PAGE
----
Over the past 18 months of the health and financial crises stemming from the coronavirus pandemic, stimulus checks have become as much a local story as a national one. There’s certainly a national element to the question of when and whether Americans will get a new stimulus check, which would amount to a fourth wave of such payments since March of 2020. Democrat Senators, for example, have been calling on President Biden to get behind the approval of a fourth stimulus check, while the IRS finishes up the distribution of the third wave of checks and also prepares to start issuing an all-new type of payment — federal child tax credit checks, which start July 15.
There’s also a local aspect, however, to all of this, with states and municipalities deciding here and there to add whatever they want to do for their citizens on top of any stimulus for the federal government. We’ve written about some examples of this already, including in California where Gov. Gavin Newsom signed into law a $9.6 billion relief package that funded an estimated 5.7 million stimulus checks — $600 direct payments to lower-income Californians as well as those who were “unfairly excluded from previous federal stimulus payments.” And here’s another example to add to the list.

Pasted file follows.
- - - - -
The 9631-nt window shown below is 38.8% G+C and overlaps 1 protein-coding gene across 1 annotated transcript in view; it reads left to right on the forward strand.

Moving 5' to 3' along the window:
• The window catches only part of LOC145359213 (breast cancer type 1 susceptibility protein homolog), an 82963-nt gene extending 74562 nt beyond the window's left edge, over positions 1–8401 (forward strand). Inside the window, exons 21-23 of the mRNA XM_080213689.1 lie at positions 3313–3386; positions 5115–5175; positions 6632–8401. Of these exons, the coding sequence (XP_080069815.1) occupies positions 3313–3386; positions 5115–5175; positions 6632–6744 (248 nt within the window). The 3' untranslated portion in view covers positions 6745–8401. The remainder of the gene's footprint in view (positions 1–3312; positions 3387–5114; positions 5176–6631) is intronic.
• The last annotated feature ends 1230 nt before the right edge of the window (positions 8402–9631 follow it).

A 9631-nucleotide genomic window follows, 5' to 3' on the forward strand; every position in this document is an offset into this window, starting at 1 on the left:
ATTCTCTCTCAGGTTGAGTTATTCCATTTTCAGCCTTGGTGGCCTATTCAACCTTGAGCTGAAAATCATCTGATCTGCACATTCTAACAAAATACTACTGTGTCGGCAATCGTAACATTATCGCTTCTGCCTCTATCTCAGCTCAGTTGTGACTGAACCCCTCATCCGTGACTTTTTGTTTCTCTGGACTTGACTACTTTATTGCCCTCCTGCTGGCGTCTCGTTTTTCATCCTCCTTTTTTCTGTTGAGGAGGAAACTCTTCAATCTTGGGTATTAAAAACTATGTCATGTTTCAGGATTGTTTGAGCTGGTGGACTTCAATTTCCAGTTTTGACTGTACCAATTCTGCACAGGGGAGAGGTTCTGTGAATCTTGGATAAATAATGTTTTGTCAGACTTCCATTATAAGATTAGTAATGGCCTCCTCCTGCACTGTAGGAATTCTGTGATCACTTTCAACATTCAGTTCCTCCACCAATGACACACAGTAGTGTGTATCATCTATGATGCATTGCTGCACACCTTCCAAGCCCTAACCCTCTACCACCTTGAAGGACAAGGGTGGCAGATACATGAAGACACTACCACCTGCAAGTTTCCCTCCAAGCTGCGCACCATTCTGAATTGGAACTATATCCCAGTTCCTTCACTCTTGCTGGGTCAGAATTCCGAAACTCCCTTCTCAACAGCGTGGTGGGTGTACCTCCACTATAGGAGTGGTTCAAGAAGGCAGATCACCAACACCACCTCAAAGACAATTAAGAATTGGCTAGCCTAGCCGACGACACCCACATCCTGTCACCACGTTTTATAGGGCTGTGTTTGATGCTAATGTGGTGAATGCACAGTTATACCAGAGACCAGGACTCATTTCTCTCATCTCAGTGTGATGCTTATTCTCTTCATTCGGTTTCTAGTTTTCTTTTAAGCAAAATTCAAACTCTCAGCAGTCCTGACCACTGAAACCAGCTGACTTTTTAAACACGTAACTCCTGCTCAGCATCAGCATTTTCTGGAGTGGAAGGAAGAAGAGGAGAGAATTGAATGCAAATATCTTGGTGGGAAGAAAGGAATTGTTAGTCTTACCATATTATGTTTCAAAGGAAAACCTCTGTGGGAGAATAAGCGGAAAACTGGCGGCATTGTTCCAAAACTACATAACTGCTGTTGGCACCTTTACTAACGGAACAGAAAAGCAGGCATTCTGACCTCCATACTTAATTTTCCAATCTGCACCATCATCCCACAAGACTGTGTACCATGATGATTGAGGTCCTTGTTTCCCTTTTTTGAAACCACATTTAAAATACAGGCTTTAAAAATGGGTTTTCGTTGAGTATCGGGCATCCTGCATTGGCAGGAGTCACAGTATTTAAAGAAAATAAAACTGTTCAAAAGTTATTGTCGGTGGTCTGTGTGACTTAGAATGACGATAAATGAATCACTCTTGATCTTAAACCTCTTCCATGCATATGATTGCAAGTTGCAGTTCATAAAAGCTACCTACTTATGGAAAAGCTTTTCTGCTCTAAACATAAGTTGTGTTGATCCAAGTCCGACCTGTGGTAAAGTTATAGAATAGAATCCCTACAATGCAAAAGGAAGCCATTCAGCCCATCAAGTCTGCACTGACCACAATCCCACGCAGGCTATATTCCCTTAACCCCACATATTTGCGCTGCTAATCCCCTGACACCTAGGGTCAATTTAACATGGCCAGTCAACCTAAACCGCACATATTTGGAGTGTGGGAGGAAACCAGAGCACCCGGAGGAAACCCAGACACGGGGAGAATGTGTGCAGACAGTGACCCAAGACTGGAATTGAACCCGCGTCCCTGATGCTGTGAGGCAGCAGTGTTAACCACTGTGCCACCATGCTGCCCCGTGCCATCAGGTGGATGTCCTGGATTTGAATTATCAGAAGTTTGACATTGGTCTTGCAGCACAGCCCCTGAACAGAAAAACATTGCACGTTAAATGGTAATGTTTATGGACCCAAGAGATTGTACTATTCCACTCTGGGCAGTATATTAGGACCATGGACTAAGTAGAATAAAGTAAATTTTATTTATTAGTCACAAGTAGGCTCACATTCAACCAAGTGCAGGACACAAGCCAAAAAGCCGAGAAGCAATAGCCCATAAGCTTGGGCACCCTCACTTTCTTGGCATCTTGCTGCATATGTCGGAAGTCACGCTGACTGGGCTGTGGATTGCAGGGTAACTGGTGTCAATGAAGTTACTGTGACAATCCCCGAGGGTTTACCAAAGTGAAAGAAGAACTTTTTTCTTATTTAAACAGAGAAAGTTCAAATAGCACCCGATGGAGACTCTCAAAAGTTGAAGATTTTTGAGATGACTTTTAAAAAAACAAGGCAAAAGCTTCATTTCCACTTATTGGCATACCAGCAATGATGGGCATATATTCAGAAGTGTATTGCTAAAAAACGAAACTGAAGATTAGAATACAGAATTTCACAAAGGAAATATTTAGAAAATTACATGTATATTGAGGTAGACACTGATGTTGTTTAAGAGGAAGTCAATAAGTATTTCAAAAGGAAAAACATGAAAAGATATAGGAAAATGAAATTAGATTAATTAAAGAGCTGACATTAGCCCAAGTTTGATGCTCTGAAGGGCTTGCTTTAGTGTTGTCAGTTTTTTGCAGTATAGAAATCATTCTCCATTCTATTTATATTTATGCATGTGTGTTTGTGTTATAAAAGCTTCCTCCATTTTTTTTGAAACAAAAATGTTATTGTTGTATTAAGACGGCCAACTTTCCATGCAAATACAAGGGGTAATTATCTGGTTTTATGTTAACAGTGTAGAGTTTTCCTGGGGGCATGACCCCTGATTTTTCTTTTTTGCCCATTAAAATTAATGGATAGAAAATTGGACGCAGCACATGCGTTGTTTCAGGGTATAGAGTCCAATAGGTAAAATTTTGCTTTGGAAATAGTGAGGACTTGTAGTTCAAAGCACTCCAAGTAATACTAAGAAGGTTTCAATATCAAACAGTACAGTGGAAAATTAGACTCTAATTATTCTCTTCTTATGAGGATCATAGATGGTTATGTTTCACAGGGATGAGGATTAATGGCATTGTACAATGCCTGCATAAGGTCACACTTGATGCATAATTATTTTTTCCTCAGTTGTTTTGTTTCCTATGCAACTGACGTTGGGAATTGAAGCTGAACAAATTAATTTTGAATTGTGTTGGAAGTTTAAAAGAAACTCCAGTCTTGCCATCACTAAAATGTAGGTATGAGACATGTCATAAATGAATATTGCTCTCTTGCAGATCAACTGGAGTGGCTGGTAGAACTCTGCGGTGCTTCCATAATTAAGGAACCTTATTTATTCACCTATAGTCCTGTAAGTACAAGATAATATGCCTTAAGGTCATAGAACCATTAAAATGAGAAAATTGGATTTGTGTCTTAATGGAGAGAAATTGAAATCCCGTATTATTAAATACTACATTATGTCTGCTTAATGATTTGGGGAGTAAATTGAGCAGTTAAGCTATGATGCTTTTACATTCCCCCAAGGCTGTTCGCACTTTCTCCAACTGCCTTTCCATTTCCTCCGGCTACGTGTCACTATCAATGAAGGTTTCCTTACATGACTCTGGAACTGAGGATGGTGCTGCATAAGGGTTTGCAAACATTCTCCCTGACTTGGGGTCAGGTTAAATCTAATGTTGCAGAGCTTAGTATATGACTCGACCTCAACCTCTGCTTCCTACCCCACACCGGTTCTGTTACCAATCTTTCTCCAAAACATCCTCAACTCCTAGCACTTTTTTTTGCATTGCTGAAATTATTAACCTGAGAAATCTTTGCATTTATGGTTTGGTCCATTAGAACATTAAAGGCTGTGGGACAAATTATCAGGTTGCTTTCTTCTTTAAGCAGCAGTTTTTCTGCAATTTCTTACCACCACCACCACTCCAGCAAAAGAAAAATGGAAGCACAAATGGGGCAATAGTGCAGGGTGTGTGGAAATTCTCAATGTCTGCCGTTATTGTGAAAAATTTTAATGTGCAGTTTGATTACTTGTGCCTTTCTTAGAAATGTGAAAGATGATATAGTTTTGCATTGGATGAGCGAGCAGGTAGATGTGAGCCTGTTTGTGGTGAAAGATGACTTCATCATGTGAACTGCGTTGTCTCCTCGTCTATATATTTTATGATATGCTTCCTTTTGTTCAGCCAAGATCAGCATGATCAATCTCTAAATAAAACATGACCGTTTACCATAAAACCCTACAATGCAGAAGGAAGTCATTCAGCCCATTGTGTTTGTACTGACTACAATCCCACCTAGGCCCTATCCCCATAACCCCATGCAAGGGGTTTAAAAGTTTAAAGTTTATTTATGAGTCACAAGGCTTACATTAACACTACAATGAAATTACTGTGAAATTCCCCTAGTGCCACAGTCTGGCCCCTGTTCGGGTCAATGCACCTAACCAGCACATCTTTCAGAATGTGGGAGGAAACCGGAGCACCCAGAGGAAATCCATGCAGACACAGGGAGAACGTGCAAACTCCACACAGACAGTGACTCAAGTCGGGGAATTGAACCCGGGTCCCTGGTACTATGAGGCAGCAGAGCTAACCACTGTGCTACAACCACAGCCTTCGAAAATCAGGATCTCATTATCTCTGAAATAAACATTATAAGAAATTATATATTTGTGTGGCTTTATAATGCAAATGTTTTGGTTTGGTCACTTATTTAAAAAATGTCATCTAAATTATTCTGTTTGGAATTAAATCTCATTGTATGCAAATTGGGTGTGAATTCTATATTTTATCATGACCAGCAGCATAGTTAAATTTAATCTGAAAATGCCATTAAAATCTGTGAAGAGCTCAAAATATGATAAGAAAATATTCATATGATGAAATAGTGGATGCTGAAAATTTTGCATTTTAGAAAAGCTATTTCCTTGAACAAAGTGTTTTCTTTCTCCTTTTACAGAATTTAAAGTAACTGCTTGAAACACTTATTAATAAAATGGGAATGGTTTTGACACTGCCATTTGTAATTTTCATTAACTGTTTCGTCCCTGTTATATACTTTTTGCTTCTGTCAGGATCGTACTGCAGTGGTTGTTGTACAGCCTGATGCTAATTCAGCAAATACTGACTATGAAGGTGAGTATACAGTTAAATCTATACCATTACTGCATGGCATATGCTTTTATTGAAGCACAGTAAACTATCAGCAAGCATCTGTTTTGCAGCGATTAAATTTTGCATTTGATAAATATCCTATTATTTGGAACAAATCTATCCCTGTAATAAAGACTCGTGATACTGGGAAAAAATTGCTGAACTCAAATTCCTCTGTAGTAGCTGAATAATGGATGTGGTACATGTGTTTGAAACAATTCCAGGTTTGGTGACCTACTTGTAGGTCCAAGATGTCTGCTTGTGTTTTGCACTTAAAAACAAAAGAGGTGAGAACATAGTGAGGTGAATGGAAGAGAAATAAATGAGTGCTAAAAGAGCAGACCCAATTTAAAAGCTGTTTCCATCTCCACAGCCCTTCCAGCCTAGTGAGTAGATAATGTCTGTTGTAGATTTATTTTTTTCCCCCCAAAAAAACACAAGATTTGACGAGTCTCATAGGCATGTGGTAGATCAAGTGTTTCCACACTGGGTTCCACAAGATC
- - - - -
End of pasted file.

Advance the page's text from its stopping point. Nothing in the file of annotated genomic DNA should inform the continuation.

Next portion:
The city of Trenton, New Jersey, is getting almost $73 million from the federal government following the passage in March of the $1.9 trillion American Rescue Plan — legislation that’s divvying up $390 billion to municipalities across the US.
Trenton Mayor Reed Gusciora’s idea is to take $15 million of that $73 million coming to the city and use that to give out $500 stimulus checks to the 28,000 households in his city. “We felt this was a good way to help people catch up on their rent, catch up on their utility bills, make a down payment on their property taxes,” Gusciora told reporters on Thursday. “We get it that a lot of people are in dire times and it’s difficult for them to get back on their feet after a year of being in the pandemic.”
It doesn’t seem to be a done deal yet, however, since Trenton City Council Vice President Marge Caldwell-Wilson has told reporters that $500 might not be the right amount for the checks. “I’m not sure what $500 is going to do to relieve some of our citizens with what they’ve endured during this COVID crisis,” Caldwell-Wilson said, according to NJ.com. “Even if they applied that $500 to their property taxes, that only covers a portion of it.”
That statement does, however, seem to ignore the fact that those same city residents very likely already received $3,200 from the federal government thus far, thanks to the three waves of stimulus checks that have already been sent out. The first two, for up to $1,200 and $600, were distributed last year under President Trump, while President Biden signed into law a relief package that included funding for $1,400 stimulus checks.